Photoshop: Exploring the Workspaces in Bridge Photoshop CC
A tour of workspaces in Bridge
One of the best parts about Adobe Bridge is that its interface is completely customizable to meet our specific needs. Now in order to get a feel for how you might want to customize it, Bridge ships with several different workspaces that we can see across the top here. Now, we're going to take a closer look at these in just a moment. But right now, I want us to all be sure that we're looking at the same workspace. So go ahead and click where it says Essentials, and then use the triangle here to select Reset workspace.
That way I know that we're all looking at the same thing. Now as I mentioned before, Bridge has nested some of its panels together. So for example, the Favorites and the Folders are nested together. And you just click on the name of the tab there for that panel in order to bring it to the foreground. We saw how clicking on an image would then show a preview of that image on the right hand side. And selecting more than one image shows us both of those images. Now if we select a lot of images. So say for example, I click on the first image, and then hold down the Shift key, and click on the last image in that row.
Well, I have ten items selected but you should just know that the maximum number that Bridge will display in the preview area is nine items. So it will tell you if you have more than that selected. Alright, below that we have our Metadata panel, where you can see things like the file properties, or information about the files. We can look at the IPTC information, that's metadata that we can add. So, things like our contact information and copy right information plus a lot of other information that we'll go into a little bit more in-depth in other lessons.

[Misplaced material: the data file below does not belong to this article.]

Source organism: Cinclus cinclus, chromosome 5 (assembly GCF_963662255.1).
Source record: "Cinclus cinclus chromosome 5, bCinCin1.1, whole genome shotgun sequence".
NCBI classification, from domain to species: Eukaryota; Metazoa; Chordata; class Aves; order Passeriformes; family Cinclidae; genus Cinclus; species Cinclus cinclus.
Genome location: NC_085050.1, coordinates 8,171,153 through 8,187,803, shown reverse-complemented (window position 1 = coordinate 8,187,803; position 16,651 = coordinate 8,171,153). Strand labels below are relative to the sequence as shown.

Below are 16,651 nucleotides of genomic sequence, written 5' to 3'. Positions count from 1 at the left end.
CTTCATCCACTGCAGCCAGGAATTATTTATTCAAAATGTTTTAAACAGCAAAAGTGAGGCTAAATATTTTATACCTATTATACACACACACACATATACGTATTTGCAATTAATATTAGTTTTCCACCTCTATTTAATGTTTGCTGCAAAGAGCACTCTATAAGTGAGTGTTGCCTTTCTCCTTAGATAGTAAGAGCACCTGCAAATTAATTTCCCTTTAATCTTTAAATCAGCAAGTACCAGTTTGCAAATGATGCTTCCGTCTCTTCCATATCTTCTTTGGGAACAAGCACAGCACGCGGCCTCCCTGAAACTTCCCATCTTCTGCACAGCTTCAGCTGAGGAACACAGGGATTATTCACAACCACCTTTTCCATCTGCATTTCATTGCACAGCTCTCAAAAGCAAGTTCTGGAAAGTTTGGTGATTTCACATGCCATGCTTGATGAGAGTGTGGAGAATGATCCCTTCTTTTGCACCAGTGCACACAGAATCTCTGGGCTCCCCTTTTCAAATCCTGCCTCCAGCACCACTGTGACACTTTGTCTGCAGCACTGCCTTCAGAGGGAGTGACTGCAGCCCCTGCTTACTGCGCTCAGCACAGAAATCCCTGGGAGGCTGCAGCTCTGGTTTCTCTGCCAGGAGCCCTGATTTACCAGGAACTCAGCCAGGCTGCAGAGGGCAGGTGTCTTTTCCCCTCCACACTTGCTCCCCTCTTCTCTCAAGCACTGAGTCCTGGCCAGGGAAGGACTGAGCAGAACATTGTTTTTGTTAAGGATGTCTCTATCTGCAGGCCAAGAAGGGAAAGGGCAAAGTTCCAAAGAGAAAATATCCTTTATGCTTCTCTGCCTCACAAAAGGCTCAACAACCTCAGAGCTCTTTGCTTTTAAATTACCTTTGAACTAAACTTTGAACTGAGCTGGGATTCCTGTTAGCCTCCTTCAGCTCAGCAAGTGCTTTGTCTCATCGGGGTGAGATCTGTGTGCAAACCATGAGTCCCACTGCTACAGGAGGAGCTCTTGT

We also have a Key Word panel. So this is a panel dedicated to adding key words to enable us to find our images later on. So that's going to be a really handy panel that we'll use. Moving back over to the left hand side, we have some filters. So, once we're shooting lots of images, we'll want to be able to filter down to maybe just the images that have 2 star rating on them or filter by keywords. So, this becomes a very important panel. And then we have our Collections panel which we can use to create, kind of virtual collection.
So, if we went on 4 different trips to 4 different locations, we could just select our top images from each of those shoots and without rearranging them on the hard drive, we could put them in a virtual collection. So, again, we'll be talking more in-depth about these topics in later lessons. But there might be times when you don't need access to all of these panels, or maybe you want to make some of the other panels a little bit larger or smaller. Well, you can do this by positioning your cursor between any of the panels.